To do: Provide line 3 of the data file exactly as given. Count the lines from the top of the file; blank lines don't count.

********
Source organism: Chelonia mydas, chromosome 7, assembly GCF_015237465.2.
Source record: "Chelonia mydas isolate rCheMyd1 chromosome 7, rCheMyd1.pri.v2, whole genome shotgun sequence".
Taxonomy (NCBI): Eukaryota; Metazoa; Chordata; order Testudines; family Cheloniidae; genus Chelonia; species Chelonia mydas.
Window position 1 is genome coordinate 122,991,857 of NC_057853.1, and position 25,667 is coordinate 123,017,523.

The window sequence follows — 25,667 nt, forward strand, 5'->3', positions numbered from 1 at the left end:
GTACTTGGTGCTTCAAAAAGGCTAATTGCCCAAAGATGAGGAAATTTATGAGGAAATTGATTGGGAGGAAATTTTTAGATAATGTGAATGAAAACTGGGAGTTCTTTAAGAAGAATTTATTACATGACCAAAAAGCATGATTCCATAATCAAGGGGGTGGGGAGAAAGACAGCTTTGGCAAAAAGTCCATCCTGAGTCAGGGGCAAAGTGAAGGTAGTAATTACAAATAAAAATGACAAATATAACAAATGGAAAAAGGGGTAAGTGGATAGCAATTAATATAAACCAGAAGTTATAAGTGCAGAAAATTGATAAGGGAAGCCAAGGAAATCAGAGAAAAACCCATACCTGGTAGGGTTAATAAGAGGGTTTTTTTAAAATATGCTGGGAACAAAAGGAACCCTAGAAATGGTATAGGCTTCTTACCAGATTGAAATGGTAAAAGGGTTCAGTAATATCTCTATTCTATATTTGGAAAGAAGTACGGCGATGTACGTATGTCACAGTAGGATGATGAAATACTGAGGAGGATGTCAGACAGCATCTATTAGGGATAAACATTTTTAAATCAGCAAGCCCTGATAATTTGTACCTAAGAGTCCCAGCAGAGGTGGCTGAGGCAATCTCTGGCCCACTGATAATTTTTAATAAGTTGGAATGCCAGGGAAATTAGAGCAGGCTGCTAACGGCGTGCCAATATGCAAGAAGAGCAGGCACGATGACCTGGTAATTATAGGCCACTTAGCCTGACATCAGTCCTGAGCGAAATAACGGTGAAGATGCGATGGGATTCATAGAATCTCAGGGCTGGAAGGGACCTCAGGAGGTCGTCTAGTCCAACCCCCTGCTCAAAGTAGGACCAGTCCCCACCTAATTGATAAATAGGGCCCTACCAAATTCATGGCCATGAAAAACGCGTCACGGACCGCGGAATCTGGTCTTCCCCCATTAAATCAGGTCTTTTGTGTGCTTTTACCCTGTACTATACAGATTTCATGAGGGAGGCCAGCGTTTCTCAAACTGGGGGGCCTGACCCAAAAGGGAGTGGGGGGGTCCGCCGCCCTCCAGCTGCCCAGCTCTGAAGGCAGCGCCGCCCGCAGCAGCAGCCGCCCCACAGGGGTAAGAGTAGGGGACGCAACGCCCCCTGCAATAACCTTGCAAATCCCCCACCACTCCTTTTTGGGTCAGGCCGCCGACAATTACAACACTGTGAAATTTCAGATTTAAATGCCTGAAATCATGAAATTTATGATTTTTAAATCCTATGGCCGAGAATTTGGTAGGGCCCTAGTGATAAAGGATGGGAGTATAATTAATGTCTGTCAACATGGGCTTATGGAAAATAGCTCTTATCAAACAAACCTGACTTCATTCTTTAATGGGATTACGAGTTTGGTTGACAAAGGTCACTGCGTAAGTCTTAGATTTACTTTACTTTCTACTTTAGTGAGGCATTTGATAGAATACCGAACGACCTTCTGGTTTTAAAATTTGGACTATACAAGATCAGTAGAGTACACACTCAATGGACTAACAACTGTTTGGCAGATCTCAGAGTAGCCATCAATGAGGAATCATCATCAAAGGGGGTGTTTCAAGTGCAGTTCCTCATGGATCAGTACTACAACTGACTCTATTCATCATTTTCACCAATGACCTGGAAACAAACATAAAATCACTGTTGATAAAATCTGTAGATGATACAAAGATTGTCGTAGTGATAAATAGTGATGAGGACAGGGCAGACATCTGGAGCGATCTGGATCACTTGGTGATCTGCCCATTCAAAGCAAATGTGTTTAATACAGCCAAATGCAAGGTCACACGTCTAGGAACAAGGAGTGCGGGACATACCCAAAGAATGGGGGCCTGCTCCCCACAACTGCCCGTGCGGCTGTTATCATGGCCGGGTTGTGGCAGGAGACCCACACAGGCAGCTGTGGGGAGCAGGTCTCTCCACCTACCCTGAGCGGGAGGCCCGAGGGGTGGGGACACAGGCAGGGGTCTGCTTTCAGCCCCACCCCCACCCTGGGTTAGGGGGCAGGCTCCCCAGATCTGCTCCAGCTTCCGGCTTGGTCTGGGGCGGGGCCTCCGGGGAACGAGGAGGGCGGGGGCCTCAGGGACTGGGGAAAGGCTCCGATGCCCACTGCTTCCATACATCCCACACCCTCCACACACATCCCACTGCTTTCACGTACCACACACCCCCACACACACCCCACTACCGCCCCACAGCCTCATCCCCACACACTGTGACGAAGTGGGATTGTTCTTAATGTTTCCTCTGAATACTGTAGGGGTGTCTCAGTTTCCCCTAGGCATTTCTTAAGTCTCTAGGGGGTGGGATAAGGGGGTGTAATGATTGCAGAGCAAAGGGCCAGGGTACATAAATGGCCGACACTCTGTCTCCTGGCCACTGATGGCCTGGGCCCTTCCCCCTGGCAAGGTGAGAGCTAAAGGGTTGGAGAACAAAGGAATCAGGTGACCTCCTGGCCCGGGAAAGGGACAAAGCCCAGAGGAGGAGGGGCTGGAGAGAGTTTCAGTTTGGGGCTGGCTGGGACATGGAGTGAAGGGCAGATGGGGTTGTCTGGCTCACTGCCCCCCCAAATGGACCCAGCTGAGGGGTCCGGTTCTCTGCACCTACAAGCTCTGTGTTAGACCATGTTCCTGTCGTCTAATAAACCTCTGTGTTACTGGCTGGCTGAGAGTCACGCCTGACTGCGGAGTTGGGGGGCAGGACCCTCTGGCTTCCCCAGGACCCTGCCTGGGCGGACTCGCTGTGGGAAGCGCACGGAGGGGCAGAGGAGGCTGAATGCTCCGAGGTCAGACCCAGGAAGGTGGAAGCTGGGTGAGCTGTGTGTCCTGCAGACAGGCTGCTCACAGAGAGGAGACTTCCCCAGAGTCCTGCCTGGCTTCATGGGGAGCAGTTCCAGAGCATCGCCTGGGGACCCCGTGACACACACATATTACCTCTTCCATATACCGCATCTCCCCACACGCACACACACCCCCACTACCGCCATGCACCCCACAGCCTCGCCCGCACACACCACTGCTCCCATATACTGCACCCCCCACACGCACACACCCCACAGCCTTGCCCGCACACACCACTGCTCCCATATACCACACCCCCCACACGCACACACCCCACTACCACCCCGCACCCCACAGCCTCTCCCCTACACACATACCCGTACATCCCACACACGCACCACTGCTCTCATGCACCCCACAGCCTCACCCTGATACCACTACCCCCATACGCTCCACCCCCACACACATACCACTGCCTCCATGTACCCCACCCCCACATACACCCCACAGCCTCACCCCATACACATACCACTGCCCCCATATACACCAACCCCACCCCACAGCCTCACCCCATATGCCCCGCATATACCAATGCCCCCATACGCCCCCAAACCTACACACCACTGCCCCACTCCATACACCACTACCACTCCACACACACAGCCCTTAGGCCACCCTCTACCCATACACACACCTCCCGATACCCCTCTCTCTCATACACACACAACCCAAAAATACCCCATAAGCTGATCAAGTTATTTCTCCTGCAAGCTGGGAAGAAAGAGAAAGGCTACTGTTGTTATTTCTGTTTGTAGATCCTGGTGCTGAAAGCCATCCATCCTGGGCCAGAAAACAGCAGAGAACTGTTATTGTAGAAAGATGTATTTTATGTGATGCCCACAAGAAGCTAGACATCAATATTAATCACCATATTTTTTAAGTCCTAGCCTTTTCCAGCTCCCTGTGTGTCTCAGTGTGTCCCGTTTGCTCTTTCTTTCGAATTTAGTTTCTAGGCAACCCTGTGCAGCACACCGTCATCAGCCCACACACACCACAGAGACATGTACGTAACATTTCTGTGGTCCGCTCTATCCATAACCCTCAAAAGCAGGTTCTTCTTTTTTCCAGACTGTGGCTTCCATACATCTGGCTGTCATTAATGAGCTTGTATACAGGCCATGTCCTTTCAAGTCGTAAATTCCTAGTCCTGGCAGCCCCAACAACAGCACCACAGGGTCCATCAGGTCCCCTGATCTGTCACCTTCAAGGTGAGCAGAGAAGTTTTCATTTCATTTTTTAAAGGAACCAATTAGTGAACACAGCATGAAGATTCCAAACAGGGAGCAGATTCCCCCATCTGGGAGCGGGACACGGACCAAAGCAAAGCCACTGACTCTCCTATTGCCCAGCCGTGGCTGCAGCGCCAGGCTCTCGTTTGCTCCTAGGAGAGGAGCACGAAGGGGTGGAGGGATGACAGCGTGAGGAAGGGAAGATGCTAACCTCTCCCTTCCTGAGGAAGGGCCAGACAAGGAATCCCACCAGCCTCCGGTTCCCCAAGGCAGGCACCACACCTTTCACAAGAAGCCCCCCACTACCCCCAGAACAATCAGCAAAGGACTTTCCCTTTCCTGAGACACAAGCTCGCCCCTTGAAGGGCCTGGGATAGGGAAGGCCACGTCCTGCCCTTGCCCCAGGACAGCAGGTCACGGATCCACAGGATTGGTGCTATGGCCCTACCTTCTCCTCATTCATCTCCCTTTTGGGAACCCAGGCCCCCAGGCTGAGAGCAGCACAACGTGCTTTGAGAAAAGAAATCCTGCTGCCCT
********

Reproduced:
Taxonomy (NCBI): Eukaryota; Metazoa; Chordata; order Testudines; family Cheloniidae; genus Chelonia; species Chelonia mydas.